Marking Your Books

I remember being told to always read with a pencil during my high school and college years. Or pen. Or highlighter. And that doing so would enable me to locate and better remember important details of the story. Ask me how many times I actually did this. Go ahead.

“How many times did you read with a pen or pencil, John?”

Not once. Why? Because I’d either retain the information or I wouldn’t. If I had to go back and revisit the text, then I likely was ill-prepared for any kind of test or exam and that falls on me.

And now I know people STILL do this even once they’re long passed the years of analyzing literature. But I don’t get it. What is being accomplished by underlining that quote? Or writing in the margins? Is it really so hard to read at a pace at which you can retain what you’e reading. I read about a page a minute in most books, right? Could I read faster? Sure. But I don’t see the point of just trying to read as fast as possible. At the other end of the spectrum, I also don’t see the point of trying to analyze every single word of a given text. If you think the author has hidden some underlying theme deep within the words of the book, fine. But that doesn’t mean that you should read the rest of the book searching and searching for evidence that your suspicion is correct. Just read the damn book.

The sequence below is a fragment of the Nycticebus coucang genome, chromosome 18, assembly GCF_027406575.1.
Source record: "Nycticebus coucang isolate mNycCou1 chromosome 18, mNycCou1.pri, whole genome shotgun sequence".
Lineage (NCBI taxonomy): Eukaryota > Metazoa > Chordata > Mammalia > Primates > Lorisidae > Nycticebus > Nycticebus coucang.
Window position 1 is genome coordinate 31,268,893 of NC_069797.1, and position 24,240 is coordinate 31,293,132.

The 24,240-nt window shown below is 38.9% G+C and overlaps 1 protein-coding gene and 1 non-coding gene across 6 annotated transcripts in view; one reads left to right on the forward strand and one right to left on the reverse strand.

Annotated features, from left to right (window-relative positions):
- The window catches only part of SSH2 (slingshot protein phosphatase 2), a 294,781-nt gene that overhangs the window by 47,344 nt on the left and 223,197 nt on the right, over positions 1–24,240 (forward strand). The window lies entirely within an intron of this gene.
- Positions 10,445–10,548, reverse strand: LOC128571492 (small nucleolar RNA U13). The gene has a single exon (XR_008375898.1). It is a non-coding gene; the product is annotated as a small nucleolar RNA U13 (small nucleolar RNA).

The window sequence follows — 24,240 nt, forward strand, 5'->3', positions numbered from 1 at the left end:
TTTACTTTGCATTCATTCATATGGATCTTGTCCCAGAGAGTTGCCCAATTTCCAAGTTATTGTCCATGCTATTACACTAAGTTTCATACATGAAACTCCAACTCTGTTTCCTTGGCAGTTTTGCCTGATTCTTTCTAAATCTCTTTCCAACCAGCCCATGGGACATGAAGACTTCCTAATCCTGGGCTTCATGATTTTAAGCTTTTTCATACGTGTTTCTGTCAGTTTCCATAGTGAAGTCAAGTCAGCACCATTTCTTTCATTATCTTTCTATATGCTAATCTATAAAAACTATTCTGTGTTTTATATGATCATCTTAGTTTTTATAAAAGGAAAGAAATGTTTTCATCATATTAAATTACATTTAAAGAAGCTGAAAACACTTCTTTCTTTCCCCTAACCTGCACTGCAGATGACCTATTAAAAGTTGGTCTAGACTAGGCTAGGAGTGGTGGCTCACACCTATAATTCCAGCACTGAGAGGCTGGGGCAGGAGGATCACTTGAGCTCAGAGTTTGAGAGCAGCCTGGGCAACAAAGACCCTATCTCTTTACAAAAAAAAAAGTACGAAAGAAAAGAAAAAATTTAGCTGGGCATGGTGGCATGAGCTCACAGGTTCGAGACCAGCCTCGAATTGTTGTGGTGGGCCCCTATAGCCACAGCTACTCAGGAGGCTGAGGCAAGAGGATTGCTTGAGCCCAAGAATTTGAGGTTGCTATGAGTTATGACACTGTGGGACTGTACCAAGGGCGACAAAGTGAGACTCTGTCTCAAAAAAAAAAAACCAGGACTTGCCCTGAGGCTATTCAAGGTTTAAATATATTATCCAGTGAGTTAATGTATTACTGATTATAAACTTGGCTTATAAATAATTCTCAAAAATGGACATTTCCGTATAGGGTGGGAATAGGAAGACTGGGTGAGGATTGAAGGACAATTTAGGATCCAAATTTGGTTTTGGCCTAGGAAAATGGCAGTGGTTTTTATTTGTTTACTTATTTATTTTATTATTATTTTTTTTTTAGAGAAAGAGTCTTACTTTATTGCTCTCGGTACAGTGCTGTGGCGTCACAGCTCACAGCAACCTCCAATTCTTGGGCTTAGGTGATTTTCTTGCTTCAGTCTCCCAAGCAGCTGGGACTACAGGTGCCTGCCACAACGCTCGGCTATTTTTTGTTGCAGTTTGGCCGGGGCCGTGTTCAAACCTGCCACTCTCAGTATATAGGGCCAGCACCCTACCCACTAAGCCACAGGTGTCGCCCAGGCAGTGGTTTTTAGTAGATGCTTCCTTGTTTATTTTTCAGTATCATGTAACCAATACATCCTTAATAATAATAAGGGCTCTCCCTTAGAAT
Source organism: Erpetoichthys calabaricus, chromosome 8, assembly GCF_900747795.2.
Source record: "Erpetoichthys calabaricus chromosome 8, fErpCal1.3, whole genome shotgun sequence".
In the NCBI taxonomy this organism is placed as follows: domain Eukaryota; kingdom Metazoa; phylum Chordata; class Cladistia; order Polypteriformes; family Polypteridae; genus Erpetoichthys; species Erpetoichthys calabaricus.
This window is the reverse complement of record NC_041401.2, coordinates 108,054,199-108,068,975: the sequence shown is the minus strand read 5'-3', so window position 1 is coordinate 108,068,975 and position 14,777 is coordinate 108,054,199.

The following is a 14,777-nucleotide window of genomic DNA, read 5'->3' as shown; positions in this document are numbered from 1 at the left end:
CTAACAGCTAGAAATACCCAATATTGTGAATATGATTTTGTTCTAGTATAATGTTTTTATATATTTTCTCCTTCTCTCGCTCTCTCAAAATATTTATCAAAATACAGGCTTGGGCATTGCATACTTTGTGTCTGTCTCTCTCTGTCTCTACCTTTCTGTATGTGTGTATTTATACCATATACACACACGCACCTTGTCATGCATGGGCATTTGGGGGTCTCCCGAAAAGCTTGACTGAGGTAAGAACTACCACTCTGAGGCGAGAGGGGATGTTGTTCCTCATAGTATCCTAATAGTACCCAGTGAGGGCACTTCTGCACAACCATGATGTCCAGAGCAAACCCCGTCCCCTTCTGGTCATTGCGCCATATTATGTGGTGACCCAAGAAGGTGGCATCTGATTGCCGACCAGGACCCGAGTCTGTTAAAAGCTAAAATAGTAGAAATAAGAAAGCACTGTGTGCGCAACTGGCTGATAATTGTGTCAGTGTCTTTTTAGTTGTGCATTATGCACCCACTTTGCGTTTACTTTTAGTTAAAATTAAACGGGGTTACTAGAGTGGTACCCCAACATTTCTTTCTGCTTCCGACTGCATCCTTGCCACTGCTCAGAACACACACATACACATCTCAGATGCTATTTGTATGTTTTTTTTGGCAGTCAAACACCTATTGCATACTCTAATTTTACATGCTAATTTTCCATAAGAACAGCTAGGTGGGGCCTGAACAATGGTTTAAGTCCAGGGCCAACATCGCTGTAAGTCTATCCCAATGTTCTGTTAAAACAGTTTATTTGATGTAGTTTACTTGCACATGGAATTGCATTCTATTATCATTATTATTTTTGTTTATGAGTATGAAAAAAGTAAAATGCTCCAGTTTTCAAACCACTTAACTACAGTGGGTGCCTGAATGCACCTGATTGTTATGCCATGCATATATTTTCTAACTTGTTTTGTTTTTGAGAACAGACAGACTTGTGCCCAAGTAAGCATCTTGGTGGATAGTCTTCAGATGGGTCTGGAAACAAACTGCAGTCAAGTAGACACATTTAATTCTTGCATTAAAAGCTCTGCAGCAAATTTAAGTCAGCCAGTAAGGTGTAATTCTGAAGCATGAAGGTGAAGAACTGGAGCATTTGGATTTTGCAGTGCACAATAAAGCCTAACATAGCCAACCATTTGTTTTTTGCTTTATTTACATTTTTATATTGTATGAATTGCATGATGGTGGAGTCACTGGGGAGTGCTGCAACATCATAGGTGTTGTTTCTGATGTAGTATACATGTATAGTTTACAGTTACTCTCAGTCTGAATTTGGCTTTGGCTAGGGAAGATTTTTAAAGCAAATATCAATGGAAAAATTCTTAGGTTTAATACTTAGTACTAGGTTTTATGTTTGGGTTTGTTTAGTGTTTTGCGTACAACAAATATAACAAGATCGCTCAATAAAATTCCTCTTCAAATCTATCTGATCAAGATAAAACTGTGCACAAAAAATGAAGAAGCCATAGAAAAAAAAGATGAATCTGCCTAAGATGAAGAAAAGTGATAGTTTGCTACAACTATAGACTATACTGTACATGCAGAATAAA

If you’re not trying to analyze the text, then what are you doing underlining and highlighting and noting? Serious question. Cause I’ll randomly come across sentences that have been underlined in the Kindle versions of books and have no earthly idea why someone would want to save them for later.

Do you mark in your books?

On this day in 2014 I published Why is it Still Acceptable to Strip Books?.